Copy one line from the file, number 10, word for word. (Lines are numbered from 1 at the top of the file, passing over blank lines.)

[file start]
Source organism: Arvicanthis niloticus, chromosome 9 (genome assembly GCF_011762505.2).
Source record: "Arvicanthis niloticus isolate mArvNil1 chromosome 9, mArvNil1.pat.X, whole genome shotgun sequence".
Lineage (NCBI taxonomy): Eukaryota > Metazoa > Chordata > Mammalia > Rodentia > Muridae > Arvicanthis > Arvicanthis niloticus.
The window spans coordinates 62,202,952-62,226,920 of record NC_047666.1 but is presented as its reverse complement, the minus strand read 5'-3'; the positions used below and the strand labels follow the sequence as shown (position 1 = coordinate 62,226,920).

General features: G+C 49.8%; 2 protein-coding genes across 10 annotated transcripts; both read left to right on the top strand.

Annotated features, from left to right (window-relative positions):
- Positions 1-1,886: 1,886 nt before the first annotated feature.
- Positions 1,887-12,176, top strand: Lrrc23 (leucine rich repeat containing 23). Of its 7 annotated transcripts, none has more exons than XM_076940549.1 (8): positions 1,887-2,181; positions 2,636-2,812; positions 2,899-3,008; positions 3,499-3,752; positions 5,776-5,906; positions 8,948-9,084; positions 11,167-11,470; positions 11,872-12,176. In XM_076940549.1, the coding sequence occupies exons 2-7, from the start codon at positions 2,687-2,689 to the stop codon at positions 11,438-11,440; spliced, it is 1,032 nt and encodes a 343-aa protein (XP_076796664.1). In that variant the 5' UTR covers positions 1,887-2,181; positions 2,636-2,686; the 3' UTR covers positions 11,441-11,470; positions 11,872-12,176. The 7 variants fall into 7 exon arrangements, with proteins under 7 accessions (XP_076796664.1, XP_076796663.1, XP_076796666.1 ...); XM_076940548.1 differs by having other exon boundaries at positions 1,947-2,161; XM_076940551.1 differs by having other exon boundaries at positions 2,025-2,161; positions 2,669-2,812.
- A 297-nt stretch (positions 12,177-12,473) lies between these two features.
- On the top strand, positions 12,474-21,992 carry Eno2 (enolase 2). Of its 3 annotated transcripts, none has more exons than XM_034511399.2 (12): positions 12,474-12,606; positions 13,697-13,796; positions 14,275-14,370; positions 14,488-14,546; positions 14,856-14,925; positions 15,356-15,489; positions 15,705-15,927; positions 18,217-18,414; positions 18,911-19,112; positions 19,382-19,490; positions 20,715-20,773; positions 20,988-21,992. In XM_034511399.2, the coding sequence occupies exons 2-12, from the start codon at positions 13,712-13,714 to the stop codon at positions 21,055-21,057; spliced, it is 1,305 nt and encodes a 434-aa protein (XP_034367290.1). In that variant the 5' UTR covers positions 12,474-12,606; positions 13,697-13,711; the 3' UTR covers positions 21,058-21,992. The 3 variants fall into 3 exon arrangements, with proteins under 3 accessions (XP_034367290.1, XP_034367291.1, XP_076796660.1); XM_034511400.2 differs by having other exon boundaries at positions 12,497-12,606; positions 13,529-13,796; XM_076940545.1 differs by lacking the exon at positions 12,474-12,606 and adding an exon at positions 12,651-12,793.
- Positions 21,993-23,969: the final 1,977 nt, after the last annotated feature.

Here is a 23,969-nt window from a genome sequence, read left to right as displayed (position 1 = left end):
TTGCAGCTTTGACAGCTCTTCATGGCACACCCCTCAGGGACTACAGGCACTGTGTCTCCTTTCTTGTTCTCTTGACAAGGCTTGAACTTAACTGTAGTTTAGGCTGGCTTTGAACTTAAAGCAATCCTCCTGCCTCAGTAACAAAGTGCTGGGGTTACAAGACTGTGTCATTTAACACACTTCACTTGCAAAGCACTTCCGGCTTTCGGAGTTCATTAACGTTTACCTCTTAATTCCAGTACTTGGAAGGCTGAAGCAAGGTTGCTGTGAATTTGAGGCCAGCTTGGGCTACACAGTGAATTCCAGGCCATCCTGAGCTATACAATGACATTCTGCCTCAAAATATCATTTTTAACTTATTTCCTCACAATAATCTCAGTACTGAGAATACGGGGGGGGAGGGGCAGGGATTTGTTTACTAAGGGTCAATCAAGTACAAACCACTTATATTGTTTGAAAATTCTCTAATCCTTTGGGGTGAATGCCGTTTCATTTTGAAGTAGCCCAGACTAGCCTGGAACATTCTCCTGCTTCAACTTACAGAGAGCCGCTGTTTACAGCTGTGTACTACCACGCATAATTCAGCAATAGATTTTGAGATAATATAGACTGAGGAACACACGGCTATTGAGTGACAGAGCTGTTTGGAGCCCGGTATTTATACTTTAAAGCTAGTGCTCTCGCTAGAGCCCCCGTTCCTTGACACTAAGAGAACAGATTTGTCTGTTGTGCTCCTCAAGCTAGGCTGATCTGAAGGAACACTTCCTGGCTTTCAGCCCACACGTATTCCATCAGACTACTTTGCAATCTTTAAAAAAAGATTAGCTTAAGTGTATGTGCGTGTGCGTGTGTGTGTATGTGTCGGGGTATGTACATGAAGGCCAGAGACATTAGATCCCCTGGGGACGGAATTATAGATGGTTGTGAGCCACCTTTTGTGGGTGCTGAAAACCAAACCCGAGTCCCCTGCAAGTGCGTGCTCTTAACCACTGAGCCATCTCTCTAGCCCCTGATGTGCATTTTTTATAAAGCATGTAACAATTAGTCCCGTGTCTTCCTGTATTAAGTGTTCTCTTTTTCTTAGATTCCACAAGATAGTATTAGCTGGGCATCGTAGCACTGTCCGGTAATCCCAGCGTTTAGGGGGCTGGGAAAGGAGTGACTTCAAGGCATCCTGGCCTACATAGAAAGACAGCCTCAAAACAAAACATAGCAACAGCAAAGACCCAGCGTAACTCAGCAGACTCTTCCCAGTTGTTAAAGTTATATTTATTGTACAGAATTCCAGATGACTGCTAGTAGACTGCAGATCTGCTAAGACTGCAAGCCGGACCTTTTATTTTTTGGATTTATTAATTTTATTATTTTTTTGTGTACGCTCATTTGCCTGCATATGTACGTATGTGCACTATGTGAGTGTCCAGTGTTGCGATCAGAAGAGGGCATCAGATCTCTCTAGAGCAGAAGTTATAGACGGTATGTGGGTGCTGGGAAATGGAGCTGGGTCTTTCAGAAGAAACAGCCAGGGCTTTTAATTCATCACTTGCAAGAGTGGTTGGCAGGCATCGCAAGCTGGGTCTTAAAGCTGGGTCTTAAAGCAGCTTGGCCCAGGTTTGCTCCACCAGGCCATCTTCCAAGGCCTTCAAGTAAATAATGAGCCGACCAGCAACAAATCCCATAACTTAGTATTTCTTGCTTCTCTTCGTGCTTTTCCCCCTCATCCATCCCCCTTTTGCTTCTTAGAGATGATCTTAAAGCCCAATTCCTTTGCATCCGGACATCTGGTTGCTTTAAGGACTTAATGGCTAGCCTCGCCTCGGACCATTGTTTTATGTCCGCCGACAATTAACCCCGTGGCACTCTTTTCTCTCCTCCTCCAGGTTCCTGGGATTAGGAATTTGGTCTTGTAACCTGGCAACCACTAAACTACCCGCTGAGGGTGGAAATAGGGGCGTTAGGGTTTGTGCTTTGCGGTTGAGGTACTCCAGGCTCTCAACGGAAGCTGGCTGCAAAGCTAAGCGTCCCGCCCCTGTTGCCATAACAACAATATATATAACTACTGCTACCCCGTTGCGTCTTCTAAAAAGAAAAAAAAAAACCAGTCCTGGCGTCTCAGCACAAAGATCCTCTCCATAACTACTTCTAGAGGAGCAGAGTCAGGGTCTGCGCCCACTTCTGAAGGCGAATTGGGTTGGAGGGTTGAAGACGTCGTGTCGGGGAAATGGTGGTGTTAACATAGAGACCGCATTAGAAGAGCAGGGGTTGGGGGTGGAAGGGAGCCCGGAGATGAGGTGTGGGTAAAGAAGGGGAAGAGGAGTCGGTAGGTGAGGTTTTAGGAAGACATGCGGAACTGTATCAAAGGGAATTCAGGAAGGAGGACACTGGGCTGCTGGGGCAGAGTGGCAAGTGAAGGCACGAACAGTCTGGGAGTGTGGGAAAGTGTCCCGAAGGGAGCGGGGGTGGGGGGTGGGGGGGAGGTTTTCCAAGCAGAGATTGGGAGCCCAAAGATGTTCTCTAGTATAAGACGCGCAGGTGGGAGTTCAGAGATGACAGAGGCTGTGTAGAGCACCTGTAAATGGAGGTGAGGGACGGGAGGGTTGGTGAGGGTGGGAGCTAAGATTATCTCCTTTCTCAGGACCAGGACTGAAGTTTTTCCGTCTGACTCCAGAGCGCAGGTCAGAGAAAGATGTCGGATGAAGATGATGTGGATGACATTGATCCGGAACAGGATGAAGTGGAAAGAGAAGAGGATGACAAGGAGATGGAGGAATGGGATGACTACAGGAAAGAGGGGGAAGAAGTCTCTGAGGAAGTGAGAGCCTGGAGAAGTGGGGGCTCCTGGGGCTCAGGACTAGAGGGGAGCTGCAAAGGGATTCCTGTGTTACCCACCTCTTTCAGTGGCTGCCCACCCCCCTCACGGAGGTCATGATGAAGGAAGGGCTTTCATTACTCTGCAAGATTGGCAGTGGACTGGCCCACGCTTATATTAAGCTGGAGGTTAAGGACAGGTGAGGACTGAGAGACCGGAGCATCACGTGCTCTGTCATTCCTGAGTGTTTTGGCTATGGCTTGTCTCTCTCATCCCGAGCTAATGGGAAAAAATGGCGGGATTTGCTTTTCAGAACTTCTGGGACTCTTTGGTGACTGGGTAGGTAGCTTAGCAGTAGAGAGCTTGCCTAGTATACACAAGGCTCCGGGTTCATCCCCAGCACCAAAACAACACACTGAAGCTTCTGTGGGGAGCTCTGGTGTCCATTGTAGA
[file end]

- On the top strand, positions 12,474-21,992 carry Eno2 (enolase 2). Of its 3 annotated transcripts, none has more exons than XM_034511399.2 (12): positions 12,474-12,606; positions 13,697-13,796; positions 14,275-14,370; positions 14,488-14,546; positions 14,856-14,925; positions 15,356-15,489; positions 15,705-15,927; positions 18,217-18,414; positions 18,911-19,112; positions 19,382-19,490; positions 20,715-20,773; positions 20,988-21,992. In XM_034511399.2, the coding sequence occupies exons 2-12, from the start codon at positions 13,712-13,714 to the stop codon at positions 21,055-21,057; spliced, it is 1,305 nt and encodes a 434-aa protein (XP_034367290.1). In that variant the 5' UTR covers positions 12,474-12,606; positions 13,697-13,711; the 3' UTR covers positions 21,058-21,992. The 3 variants fall into 3 exon arrangements, with proteins under 3 accessions (XP_034367290.1, XP_034367291.1, XP_076796660.1); XM_034511400.2 differs by having other exon boundaries at positions 12,497-12,606; positions 13,529-13,796; XM_076940545.1 differs by lacking the exon at positions 12,474-12,606 and adding an exon at positions 12,651-12,793.